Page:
The concept of the “divine favored nation status” also fails the test of history. In the Old Testament, scripture shows God interacting with the nations of Israel and Judah as his chosen people. The writers of those stories understood the rise and fall of their nation as being directly related to the favor or displeasure God showed them. Those ancient writers, and many of today’s believers, ignore the fact that Judah and Israel were small nations. They existed, possibly because of God’s will but, almost certainly because they escaped the conquering attention of far bigger and mightier nations. Egypt, Babylon, and Assyria were all vastly larger powers than the nations of Israel and Judah combined. And yes, those empires fell, but so did Israel and Judah while never attaining the power or influence of their larger neighbors. It is a curious historical twist that Rome’s decline began roughly 700 years into its history and corresponds with the rise and acceptance of Christianity as the national religion.
Government should be understood by Christians to be a human construct even if it does derive its authority from God. Scripture does not lay out a preferred system of government for a Godly nation to follow. Outside of the ancient nation of Israel God does not reward or deny modern nations simply based on the numbers of unbelievers or people following His moral code. The pattern of History is one of ascending to some degree of power which then eventually leads to a general decline. This process repeats itself throughout time all around the world without any correlation to political or social culture or, indeed, religious belief.
In the final analysis, Satan seems to find fertile ground equally within the policies of any political party. Aspects of socialism can exist within a Christian worldview; in fact, many of the early followers of Jesus practiced a form of community that had many socialist aspects. Socialism that denies God and seeks a purely human source for its morals would be anti-Christian. Capitalism, which encourages personal productivity (which is a sound Biblical concept) also encourages greed, waste, and jealousy. These are decidedly not what Jesus taught.
If a person believes that abortion is murder, then believing abortion to be evil is completely correct. It is also a form of true evil to live with willful blindness: ignoring the plight of the poor or refusing to help those whose values don’t equal one’s own. “Winning” at business at all costs is a form of evil as well. So too is the belief that being rich and famous means that a person can do anything they want, as Mr. Trump famously boasts. Christ was quite clear that demonstrating a person’s love for Him would be manifest in their love for the poor, the downtrodden, and even their enemies.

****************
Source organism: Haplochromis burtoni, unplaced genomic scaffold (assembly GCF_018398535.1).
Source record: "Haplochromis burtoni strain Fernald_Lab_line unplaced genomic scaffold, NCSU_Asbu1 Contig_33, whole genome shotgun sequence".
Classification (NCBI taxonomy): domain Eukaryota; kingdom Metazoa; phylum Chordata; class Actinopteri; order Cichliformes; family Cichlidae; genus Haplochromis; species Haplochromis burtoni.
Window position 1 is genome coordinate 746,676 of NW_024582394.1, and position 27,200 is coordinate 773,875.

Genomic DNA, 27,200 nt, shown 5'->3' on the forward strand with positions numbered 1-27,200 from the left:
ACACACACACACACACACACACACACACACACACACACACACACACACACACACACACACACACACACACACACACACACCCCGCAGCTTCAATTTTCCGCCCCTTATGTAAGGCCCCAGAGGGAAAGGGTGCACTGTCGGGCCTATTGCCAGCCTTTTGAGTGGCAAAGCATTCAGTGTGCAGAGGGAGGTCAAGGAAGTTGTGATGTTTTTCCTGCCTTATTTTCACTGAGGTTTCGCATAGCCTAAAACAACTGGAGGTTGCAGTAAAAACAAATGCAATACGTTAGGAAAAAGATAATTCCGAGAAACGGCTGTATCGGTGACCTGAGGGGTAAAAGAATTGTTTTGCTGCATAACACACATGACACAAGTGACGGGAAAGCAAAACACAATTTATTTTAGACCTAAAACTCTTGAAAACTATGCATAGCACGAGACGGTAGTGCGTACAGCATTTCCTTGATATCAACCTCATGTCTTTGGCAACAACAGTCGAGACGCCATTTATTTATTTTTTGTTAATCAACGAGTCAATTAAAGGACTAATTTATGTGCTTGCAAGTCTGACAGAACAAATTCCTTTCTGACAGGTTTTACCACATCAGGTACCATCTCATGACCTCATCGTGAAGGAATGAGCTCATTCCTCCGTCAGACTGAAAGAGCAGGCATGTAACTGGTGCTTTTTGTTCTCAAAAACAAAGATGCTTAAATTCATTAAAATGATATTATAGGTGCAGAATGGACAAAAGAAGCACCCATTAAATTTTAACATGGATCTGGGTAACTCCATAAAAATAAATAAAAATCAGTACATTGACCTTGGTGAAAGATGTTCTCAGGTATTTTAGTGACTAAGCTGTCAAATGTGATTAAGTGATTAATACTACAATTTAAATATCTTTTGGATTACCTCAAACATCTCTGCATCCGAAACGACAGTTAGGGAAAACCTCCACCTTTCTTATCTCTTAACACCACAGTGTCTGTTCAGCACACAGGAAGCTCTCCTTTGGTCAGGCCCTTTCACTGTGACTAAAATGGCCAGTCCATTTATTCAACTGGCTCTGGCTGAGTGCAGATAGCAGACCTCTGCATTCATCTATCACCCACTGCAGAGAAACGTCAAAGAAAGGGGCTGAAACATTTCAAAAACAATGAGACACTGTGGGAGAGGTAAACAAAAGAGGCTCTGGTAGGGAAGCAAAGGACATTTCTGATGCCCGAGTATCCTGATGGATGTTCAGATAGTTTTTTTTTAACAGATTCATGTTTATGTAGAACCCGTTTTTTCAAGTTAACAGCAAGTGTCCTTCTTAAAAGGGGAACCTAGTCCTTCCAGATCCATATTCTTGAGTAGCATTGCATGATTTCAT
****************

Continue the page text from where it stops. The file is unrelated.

Yes, the political struggle is, on some level, a struggle between good versus evil, but that struggle is not won or lost in the vagaries of the institution of government. The battle needs to be fought in the hearts of believers. Churches, and the believers that fill them, need to reject their human need to feel morally superior to others. They should be building systems outside of government that actively seek to help people physically, financially, and mentally without regard to the lifestyle or beliefs of those in need. This will allow Christians to win the hearts of those they serve and, surely, many minds and spirits will follow.
Christ demonstrated a ministry of service, humbleness, and perseverance to his followers. His actions were just as important as His words. He was clear that humanity would have a choice to follow Him or not and to reject Him was to suffer eternal consequences. The Beatitudes, found in His Sermon on the Mount, are the simplest and clearest statements of the desired traits of His followers. Measure not only the candidates but also their supporters by those words. If people are to follow Jesus’ teachings, then mocking, threatening, dismissing, and demeaning others can have no place in the Christian’s political life. Those things can only serve the side of evil.
Voting Republican or Democrat is not where the real battle between God and Satan lies. The entirety of their plans and ideas will contain elements of both good versus evil. The real battle lies within our hearts, and its outcome demonstrated by our words and actions.